The weather was so gorgeous this past weekend, all of the restaurants in town had their front doors wide open with little bistro tables lining the street. I was sitting outside, enjoying a nice date-night dinner when a waitress at the restaurant next door pulled a cart alongside one of her tables. Being the Nosy Nelly that I am, I couldn’t help but notice a huge bowl of guacamole being prepared tableside. This got me thinking, is it possible to diet-up guacamole? Can something with so few ingredients stand up to substitutions?
I hit the supermarket the next morning on a mission to see if this would actually work. A friend of mine saw Bethenny Frankel from Real Housewives of New York City make a “Mock-a-mole” which substituted mashed green peas for some of the avocado. Let me tell you, if there’s anything I hate more than any of those horrendous Housewives shows, its peas! I’ll try just about anything, but peas score highest on my “I won’t budge, this just doesn’t taste good to me” list. Plus, peas have a pretty strong flavor and I felt they would change the taste and texture of the dip.
So, I opted for white beans instead. Goya sells “small white beans” in a can that have a very mild flavor and are much less grainy than the texture of some of the larger beans. I used one avocado and mashed it up along with the white beans, flavored with typical guacamole flair and voila my friends, guacamole!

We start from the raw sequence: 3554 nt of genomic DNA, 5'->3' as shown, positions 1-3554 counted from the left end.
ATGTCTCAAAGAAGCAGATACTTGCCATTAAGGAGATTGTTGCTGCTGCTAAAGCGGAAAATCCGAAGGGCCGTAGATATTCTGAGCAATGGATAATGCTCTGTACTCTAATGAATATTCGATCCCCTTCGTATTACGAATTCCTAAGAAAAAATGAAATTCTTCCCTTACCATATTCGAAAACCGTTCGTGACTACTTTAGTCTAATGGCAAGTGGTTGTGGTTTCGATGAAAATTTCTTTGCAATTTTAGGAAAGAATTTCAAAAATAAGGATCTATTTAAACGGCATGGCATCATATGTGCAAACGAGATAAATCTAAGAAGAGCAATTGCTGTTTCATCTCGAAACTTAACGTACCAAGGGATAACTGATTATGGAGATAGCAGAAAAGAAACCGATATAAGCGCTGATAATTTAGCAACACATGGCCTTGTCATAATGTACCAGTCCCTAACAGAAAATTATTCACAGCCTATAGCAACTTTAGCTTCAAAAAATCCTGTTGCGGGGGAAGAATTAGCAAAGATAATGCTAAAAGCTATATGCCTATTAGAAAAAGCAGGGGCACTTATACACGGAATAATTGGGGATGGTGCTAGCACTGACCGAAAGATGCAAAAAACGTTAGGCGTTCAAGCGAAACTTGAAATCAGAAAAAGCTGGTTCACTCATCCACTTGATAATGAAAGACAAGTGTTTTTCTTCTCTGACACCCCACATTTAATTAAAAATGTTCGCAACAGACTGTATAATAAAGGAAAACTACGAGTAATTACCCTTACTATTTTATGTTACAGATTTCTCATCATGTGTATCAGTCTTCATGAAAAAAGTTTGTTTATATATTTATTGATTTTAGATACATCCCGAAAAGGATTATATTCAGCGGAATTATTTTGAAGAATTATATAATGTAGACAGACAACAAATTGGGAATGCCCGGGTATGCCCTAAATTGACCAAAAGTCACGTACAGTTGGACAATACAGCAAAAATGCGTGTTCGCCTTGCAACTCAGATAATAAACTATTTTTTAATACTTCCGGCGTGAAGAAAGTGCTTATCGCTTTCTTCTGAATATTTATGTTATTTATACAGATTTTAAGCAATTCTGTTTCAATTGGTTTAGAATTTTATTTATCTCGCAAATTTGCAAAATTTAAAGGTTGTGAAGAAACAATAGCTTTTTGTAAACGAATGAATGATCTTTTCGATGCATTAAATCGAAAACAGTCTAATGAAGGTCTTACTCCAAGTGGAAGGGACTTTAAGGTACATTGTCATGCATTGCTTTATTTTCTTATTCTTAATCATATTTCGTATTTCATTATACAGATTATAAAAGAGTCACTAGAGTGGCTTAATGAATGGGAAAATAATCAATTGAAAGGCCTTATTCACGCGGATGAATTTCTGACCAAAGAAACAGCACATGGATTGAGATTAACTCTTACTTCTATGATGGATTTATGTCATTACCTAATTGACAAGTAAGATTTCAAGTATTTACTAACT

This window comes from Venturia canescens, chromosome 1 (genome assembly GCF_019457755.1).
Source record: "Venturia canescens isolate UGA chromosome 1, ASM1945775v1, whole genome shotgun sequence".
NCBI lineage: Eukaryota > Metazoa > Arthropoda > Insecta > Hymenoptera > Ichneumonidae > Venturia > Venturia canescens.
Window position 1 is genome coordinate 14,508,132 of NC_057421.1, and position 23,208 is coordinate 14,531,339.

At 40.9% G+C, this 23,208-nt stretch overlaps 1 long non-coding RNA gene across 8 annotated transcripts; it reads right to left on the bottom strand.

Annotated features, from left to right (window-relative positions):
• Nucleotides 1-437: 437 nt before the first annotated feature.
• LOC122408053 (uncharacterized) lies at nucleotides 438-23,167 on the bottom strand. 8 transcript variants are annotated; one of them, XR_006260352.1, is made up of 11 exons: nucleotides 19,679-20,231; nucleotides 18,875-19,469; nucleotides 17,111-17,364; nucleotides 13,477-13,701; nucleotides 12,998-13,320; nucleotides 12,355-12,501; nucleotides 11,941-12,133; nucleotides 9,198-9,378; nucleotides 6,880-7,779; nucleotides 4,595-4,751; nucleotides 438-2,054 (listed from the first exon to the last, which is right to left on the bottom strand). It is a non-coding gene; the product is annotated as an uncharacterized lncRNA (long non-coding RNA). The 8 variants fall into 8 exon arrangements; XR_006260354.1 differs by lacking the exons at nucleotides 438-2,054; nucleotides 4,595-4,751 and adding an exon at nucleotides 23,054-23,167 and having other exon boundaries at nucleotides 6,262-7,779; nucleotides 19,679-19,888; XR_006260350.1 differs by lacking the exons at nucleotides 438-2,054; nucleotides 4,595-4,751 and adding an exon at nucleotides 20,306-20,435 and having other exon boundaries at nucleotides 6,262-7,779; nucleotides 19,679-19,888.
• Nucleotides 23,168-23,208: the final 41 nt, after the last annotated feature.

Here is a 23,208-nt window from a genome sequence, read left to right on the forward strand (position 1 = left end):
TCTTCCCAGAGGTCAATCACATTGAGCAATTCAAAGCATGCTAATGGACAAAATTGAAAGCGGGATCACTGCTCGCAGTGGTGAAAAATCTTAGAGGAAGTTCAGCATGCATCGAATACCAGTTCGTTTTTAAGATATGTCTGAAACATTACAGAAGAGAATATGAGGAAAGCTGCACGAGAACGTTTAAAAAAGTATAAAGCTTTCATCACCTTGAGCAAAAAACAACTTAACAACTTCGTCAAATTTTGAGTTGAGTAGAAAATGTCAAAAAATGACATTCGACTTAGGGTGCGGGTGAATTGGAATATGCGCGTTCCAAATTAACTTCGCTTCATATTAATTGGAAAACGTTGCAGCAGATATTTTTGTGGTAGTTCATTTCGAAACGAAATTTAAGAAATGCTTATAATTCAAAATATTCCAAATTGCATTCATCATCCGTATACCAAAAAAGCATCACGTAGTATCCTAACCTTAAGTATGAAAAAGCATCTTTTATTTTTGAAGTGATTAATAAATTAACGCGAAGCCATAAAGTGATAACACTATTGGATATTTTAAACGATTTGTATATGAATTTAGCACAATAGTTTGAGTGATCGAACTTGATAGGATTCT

So let me explain why guacamole needs a substitution anyway. You’re probably thinking, how can mashed-up fruit be all that bad for you? Avocados are actually very good for you. They’re high in “good” monounsaturated fats that help promote healthy cholesterol. However, fat is calories no matter how you slice it and avocados are very fatty. A medium-sized avocado packs on about 30 grams of fat which translates to over 300 calories. For someone trying to watch their overall calorie count, this is an awful lot of calories to invest in a very small amount of food. By swapping out some of the avocado for beans, you’re still getting the health-benefits from the avocado, but also cutting the fat and adding some fiber and protein to the dish.
Most importantly, this really does taste just like guacamole. I’m the first to admit when something is a nice substitution but doesn’t come close to the original. This is a home run. I like a chunky texture to my guacamole, so you can see some of the white beans mixed throughout. If you really wanted to hide the beans, you could run them through the food processor for a smoother texture.
I baked up some of my own cumin-dusted whole wheat chips to dunk. You can score the recipe for both the chips and the guac here.
* Get cooking. Let me know what you think. Love it? Hate it? I’m interested in hearing your feedback and suggestions.